Art icle “Inside the world's deadliest country: Honduras ” – provides little context as to why Honduras is now the “world’s deadliest country”, it provides a somewhat stark description of what it is like to live there, from one foreign journalist’s perspective.
Protest the Congressional Hispanic Leadership Institute (CHLI) giving Honduran regime leader Pepe Lobo a "leadership award"
"The fire that burned in the Comayagua prison is the third deadly fire inside a prison in Honduras in the last 9 years. In 2004, 107 people were killed in a prison fire in San Pedro Sula and on April 5, 2003, 69 prisoners were killed in El Porvenir prison in the northern city, La Ceiba."
On January 5, 2012, just days before the January 14 inauguration of former general Otto Perez Molina as President of Guatemala, a Guatemalan court in a highly irregular procedure dismissed charges against Perez Molina for the 1992 forced disappearance, illegal detention, prolonged torture and presumed extrajudicial execution of Efrain Bamaca.
The US is advancing a regional security strategy which apparently is oriented toward the militarization of Central America and the participation of private security contractors in policing, a strategy also being promoted for Central America by the IDB (Inter American Development Bank) and former Colombian president Alvaro Uribe.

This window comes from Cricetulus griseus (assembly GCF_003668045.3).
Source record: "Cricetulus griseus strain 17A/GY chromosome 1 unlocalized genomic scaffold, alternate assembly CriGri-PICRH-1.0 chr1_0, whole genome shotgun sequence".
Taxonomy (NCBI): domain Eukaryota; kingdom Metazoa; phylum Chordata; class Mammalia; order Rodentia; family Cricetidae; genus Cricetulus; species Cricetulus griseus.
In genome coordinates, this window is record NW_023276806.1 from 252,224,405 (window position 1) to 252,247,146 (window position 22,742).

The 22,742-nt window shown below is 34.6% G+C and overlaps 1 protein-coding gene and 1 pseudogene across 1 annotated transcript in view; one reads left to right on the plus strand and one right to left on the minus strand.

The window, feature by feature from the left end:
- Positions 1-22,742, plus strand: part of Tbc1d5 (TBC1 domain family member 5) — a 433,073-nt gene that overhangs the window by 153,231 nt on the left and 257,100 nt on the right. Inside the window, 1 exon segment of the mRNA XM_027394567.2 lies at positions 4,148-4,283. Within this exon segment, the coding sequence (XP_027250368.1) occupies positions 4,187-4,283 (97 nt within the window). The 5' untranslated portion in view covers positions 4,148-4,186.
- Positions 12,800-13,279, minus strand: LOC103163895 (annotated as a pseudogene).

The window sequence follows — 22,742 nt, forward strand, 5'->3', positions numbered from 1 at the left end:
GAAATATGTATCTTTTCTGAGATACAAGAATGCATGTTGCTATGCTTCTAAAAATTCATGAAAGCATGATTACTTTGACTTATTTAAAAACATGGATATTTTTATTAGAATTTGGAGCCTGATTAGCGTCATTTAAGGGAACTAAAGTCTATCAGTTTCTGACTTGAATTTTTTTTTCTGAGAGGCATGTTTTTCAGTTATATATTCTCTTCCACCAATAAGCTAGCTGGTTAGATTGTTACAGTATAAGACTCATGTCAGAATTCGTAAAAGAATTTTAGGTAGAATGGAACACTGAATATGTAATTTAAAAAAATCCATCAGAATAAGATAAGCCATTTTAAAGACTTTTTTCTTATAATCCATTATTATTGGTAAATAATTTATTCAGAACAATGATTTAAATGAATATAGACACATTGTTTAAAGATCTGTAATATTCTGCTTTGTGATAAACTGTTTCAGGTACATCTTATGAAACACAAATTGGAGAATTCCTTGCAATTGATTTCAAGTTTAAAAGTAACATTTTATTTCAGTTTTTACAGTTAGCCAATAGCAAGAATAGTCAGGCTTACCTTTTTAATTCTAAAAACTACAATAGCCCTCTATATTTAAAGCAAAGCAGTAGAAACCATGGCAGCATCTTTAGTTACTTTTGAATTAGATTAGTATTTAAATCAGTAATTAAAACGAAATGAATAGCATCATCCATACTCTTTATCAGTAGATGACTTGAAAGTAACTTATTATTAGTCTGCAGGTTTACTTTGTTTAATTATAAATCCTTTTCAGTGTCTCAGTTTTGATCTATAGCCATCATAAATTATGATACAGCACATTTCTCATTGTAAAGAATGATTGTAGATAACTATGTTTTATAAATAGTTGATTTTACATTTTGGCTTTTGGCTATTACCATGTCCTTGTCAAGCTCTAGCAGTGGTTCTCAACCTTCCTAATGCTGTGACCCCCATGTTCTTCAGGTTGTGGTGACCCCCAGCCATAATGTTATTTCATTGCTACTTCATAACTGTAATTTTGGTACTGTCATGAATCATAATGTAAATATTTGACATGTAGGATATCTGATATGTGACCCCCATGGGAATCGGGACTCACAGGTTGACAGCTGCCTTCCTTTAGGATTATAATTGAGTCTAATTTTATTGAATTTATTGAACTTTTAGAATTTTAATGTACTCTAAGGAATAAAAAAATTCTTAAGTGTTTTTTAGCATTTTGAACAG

Heavy rains pounded Central America on Tuesday, where more than 80 people have died in mudslides and flooding over the past week as swollen rivers destroyed bridges and submerged roads.
The systemic exploitation and poverty and inter-connected racism and repression in much of Central America, that Rights Action has been denouncing and resisting for years, are directly and indirectly related to and caused by "Wall Street".
It's 10 PM in Liberty Plaza and the jubilant 20,000-plus crowd from the day's solidarity march has dwindled, now, to the faithful, the regulars, having debated and decided by consensus against another attempt at marching.
Rights Action forwards this HUFFINGTON POST article by Maude Barlow, National Chairperson, Council of Canadians
No "business as usual" with alleged war criminals, including genocide accusations; that respect for human rights must be the main objective of US foreign policy